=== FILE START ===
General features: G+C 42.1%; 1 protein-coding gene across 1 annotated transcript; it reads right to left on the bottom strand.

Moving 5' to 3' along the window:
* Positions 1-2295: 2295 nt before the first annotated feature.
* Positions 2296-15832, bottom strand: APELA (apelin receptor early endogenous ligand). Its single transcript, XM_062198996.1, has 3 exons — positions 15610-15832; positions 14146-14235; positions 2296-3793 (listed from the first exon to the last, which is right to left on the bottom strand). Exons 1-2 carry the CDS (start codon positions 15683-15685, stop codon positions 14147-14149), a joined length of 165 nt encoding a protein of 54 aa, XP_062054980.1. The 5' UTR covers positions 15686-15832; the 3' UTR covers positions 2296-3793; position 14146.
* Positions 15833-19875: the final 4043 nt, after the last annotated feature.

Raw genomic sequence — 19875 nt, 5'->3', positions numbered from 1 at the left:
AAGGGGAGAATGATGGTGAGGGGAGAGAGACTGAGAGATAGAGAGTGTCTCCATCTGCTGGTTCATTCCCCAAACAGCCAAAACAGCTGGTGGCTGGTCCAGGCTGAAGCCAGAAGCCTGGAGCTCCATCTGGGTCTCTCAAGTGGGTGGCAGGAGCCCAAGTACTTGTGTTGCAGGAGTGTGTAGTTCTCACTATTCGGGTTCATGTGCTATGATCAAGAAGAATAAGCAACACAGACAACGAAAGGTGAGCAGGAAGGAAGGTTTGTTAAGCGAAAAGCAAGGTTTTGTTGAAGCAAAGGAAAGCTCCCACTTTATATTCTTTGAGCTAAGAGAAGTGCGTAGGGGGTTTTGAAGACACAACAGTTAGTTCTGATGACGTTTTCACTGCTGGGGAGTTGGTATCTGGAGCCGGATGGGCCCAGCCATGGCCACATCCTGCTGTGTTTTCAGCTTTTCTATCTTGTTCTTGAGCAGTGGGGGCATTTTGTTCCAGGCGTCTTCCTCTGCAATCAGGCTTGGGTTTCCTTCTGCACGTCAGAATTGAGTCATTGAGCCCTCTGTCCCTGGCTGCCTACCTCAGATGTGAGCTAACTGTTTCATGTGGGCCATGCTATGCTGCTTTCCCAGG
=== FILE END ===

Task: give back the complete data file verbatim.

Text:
General features: G+C 42.1%; 1 protein-coding gene across 1 annotated transcript; it reads right to left on the bottom strand.

Moving 5' to 3' along the window:
* Positions 1-2295: 2295 nt before the first annotated feature.
* Positions 2296-15832, bottom strand: APELA (apelin receptor early endogenous ligand). Its single transcript, XM_062198996.1, has 3 exons — positions 15610-15832; positions 14146-14235; positions 2296-3793 (listed from the first exon to the last, which is right to left on the bottom strand). Exons 1-2 carry the CDS (start codon positions 15683-15685, stop codon positions 14147-14149), a joined length of 165 nt encoding a protein of 54 aa, XP_062054980.1. The 5' UTR covers positions 15686-15832; the 3' UTR covers positions 2296-3793; position 14146.
* Positions 15833-19875: the final 4043 nt, after the last annotated feature.

Raw genomic sequence — 19875 nt, 5'->3', positions numbered from 1 at the left:
AAGGGGAGAATGATGGTGAGGGGAGAGAGACTGAGAGATAGAGAGTGTCTCCATCTGCTGGTTCATTCCCCAAACAGCCAAAACAGCTGGTGGCTGGTCCAGGCTGAAGCCAGAAGCCTGGAGCTCCATCTGGGTCTCTCAAGTGGGTGGCAGGAGCCCAAGTACTTGTGTTGCAGGAGTGTGTAGTTCTCACTATTCGGGTTCATGTGCTATGATCAAGAAGAATAAGCAACACAGACAACGAAAGGTGAGCAGGAAGGAAGGTTTGTTAAGCGAAAAGCAAGGTTTTGTTGAAGCAAAGGAAAGCTCCCACTTTATATTCTTTGAGCTAAGAGAAGTGCGTAGGGGGTTTTGAAGACACAACAGTTAGTTCTGATGACGTTTTCACTGCTGGGGAGTTGGTATCTGGAGCCGGATGGGCCCAGCCATGGCCACATCCTGCTGTGTTTTCAGCTTTTCTATCTTGTTCTTGAGCAGTGGGGGCATTTTGTTCCAGGCGTCTTCCTCTGCAATCAGGCTTGGGTTTCCTTCTGCACGTCAGAATTGAGTCATTGAGCCCTCTGTCCCTGGCTGCCTACCTCAGATGTGAGCTAACTGTTTCATGTGGGCCATGCTATGCTGCTTTCCCAGG